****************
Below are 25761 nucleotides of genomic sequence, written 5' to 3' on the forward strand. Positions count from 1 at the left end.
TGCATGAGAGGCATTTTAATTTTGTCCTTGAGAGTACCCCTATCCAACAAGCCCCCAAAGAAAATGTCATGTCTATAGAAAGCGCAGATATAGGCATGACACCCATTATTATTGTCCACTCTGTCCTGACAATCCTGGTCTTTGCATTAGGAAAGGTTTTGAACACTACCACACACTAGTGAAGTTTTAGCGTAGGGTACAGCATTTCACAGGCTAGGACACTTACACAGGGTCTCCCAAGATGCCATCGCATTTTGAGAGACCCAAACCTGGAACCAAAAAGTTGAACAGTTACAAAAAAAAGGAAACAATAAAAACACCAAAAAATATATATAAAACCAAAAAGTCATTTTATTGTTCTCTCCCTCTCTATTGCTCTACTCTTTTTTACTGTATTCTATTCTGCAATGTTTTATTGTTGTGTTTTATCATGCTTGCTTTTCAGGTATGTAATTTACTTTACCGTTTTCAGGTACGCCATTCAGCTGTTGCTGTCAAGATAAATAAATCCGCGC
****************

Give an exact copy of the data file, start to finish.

Below are 25761 nucleotides of genomic sequence, written 5' to 3' on the forward strand. Positions count from 1 at the left end.
TGCATGAGAGGCATTTTAATTTTGTCCTTGAGAGTACCCCTATCCAACAAGCCCCCAAAGAAAATGTCATGTCTATAGAAAGCGCAGATATAGGCATGACACCCATTATTATTGTCCACTCTGTCCTGACAATCCTGGTCTTTGCATTAGGAAAGGTTTTGAACACTACCACACACTAGTGAAGTTTTAGCGTAGGGTACAGCATTTCACAGGCTAGGACACTTACACAGGGTCTCCCAAGATGCCATCGCATTTTGAGAGACCCAAACCTGGAACCAAAAAGTTGAACAGTTACAAAAAAAAGGAAACAATAAAAACACCAAAAAATATATATAAAACCAAAAAGTCATTTTATTGTTCTCTCCCTCTCTATTGCTCTACTCTTTTTTACTGTATTCTATTCTGCAATGTTTTATTGTTGTGTTTTATCATGCTTGCTTTTCAGGTATGTAATTTACTTTACCGTTTTCAGGTACGCCATTCAGCTGTTGCTGTCAAGATAAATAAATCCGCGC